Navy Lt. Brad Snyder was blinded a year ago by an IED blast in Afghanistan. On Friday he won a gold medal for the 400-meter freestyle in the London Paralympics, a performance he hopes will inspire other wounded vets.
Crossing a culvert, an Afghan soldier stepped on a pressure plate. On the heels of the explosion, Lieutenant Snyder ran to help him, only to trip another bomb himself.
After regaining consciousness, he recalls noticing with surprise that both his arms and legs were intact. He got to his feet and walked to the evacuation helicopter.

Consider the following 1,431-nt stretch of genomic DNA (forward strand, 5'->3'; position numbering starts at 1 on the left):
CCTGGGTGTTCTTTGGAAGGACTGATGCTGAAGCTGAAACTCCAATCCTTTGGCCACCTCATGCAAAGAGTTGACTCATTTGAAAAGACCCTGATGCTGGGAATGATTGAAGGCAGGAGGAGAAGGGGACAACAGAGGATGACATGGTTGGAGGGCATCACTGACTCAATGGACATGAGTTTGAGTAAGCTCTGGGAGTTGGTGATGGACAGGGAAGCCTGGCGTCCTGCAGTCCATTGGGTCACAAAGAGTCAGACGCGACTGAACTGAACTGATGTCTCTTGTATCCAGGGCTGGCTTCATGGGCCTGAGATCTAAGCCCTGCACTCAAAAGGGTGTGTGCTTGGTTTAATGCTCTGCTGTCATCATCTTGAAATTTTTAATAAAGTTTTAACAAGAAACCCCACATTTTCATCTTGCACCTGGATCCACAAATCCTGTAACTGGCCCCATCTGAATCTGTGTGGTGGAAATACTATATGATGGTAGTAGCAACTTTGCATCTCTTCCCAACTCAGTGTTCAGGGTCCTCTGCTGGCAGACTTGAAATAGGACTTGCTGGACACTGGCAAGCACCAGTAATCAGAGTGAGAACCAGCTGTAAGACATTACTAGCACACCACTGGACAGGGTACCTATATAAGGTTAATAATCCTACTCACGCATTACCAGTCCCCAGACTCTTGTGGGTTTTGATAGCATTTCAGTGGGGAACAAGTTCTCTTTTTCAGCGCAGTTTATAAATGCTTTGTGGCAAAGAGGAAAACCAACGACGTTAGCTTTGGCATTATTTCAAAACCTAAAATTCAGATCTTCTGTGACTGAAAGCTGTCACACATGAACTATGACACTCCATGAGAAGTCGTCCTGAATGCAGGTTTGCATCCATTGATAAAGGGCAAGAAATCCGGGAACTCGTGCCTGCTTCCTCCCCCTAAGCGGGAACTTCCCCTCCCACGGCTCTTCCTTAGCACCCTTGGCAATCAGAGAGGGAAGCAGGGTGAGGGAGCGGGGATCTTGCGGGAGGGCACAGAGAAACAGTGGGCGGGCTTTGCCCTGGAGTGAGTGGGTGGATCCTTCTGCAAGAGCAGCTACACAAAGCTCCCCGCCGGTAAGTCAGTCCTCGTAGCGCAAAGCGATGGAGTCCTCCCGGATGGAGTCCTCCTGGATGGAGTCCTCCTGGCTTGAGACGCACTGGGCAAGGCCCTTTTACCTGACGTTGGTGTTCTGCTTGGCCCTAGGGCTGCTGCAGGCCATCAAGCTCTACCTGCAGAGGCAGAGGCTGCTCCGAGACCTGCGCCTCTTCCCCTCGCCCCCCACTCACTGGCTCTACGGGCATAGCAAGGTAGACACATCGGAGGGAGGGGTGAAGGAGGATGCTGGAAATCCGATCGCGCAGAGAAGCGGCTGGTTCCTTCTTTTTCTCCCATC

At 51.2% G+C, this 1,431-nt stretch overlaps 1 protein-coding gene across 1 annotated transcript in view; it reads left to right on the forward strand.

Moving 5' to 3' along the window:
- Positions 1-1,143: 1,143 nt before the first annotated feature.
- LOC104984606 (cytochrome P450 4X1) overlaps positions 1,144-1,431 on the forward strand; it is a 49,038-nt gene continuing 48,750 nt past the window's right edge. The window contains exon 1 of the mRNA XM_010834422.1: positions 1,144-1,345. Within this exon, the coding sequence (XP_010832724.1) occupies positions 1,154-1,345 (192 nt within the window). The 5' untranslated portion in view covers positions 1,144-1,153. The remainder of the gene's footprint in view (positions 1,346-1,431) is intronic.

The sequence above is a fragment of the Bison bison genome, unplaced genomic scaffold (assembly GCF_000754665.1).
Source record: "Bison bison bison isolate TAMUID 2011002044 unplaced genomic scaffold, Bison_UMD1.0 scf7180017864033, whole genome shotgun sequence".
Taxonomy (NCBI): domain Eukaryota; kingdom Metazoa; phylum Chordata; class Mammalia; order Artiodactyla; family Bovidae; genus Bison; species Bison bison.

It was then that he lost his sight.
IN PICTURES: Paralympic Games 2012
Friday, on the one-year anniversary of the bomb explosion, Mr. Snyder was winning a swimming gold medal in the 400-meter freestyle at the London Paralympics. It is a performance that he hopes will inspire his fellow combat veterans.
That is precisely what the Paralympics were designed to do from their inception as an event to aid wounded troops returning from war.
That was the intent of Ludwig Guttmann when he founded an archery competition in 1948 for 16 patients at a British hospital for combat veterans wounded in World War II.